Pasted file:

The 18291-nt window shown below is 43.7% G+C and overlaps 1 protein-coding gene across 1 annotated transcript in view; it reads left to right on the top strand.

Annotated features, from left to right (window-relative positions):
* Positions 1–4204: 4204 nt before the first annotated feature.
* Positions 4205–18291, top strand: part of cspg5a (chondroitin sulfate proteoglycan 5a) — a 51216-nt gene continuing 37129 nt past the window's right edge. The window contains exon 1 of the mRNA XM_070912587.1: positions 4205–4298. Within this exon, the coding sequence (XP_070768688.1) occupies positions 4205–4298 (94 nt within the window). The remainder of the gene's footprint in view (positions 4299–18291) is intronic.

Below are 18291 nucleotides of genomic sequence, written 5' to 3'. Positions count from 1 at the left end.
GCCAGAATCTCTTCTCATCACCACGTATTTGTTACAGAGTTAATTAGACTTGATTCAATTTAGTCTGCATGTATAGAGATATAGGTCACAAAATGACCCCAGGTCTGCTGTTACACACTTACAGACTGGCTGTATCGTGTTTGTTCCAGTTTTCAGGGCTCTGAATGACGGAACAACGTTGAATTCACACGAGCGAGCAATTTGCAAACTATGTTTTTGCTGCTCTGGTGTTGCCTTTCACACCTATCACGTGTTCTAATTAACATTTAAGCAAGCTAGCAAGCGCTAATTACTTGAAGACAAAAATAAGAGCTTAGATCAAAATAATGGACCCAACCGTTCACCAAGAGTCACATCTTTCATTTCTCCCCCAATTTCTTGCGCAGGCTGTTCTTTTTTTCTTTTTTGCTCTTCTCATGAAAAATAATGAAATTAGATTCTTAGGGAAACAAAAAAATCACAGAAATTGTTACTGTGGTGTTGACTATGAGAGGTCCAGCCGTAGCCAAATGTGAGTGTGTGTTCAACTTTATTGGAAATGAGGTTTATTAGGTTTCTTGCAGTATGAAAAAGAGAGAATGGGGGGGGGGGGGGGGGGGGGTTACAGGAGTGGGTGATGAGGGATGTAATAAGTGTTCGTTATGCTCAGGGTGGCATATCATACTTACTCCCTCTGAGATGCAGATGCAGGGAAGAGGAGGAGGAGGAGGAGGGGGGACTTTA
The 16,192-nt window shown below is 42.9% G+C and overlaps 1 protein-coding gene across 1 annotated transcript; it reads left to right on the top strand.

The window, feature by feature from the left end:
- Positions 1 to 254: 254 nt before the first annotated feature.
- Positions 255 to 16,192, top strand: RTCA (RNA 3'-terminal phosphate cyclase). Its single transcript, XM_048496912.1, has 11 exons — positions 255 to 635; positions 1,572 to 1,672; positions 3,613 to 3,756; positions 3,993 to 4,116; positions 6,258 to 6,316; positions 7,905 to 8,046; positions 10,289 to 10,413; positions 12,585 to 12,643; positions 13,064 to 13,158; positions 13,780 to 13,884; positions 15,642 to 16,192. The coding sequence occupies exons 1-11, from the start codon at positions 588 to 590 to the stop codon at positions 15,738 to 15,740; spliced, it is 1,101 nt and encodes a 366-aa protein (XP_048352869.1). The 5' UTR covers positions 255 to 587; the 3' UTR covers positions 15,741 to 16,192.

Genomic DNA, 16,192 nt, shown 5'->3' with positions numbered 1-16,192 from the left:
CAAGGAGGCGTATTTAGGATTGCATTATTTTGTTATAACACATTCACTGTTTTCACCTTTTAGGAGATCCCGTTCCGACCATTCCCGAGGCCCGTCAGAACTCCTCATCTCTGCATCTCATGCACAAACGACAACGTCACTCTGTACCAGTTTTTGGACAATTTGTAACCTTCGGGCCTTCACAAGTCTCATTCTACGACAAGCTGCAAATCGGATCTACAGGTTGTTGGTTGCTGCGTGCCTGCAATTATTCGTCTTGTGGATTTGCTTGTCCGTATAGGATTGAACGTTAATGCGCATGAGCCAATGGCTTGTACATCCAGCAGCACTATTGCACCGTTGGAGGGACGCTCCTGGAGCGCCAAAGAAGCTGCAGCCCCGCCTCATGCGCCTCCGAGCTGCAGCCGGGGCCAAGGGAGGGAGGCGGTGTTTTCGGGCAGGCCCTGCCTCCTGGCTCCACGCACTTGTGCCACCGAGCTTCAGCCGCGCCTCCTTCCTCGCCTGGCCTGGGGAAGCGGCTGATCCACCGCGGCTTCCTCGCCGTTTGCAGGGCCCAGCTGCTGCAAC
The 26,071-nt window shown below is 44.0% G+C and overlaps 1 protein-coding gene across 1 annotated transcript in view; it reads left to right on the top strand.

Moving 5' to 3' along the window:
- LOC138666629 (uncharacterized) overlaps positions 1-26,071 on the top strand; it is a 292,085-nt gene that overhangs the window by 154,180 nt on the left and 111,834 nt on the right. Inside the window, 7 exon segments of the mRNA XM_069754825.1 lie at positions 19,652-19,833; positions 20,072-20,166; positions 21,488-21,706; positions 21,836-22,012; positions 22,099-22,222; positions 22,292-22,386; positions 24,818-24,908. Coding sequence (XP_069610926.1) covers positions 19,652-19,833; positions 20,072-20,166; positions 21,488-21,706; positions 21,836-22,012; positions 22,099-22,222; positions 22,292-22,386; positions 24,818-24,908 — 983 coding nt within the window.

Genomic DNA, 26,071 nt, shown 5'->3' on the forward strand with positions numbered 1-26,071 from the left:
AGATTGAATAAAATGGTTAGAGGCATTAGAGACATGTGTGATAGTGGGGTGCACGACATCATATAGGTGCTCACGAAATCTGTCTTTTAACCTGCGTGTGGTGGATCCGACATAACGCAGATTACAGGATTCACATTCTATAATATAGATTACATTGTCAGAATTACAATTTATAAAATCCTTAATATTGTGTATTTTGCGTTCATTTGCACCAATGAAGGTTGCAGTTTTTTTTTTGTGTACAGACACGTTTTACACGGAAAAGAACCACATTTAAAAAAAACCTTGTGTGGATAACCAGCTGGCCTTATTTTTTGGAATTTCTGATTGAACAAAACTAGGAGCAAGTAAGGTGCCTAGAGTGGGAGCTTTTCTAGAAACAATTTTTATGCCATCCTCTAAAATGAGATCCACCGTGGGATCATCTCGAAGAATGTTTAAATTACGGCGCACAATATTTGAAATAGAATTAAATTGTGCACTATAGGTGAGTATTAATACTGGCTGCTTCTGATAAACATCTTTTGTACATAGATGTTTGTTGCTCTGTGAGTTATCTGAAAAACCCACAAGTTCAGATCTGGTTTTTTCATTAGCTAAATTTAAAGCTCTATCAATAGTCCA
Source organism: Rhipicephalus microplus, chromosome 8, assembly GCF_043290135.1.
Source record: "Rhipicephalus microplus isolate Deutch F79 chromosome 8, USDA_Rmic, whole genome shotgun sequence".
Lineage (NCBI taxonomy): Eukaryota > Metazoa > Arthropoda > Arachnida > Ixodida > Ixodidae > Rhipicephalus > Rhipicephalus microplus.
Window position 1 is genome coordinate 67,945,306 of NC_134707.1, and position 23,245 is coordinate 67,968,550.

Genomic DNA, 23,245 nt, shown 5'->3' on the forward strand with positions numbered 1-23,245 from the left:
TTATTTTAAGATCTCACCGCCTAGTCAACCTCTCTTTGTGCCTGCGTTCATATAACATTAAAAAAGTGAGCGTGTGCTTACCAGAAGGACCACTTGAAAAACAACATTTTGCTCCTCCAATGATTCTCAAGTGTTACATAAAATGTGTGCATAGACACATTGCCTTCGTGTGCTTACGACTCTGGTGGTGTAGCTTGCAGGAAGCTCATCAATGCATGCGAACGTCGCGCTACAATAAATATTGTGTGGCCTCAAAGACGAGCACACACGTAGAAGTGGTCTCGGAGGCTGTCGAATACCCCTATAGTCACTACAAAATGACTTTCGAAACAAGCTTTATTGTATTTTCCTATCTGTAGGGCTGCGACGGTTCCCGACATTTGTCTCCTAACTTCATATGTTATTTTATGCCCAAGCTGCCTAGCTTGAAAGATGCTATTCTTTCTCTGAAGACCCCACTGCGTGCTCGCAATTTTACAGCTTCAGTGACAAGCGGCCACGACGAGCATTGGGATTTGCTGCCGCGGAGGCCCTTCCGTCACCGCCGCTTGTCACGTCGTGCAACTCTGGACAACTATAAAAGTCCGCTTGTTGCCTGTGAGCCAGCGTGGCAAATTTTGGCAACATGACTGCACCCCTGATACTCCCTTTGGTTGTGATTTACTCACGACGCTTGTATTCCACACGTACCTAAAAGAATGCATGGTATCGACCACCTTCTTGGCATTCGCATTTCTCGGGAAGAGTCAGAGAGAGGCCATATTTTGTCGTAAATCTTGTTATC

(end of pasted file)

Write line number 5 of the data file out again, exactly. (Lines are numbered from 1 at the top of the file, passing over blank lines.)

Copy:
Below are 18291 nucleotides of genomic sequence, written 5' to 3'. Positions count from 1 at the left end.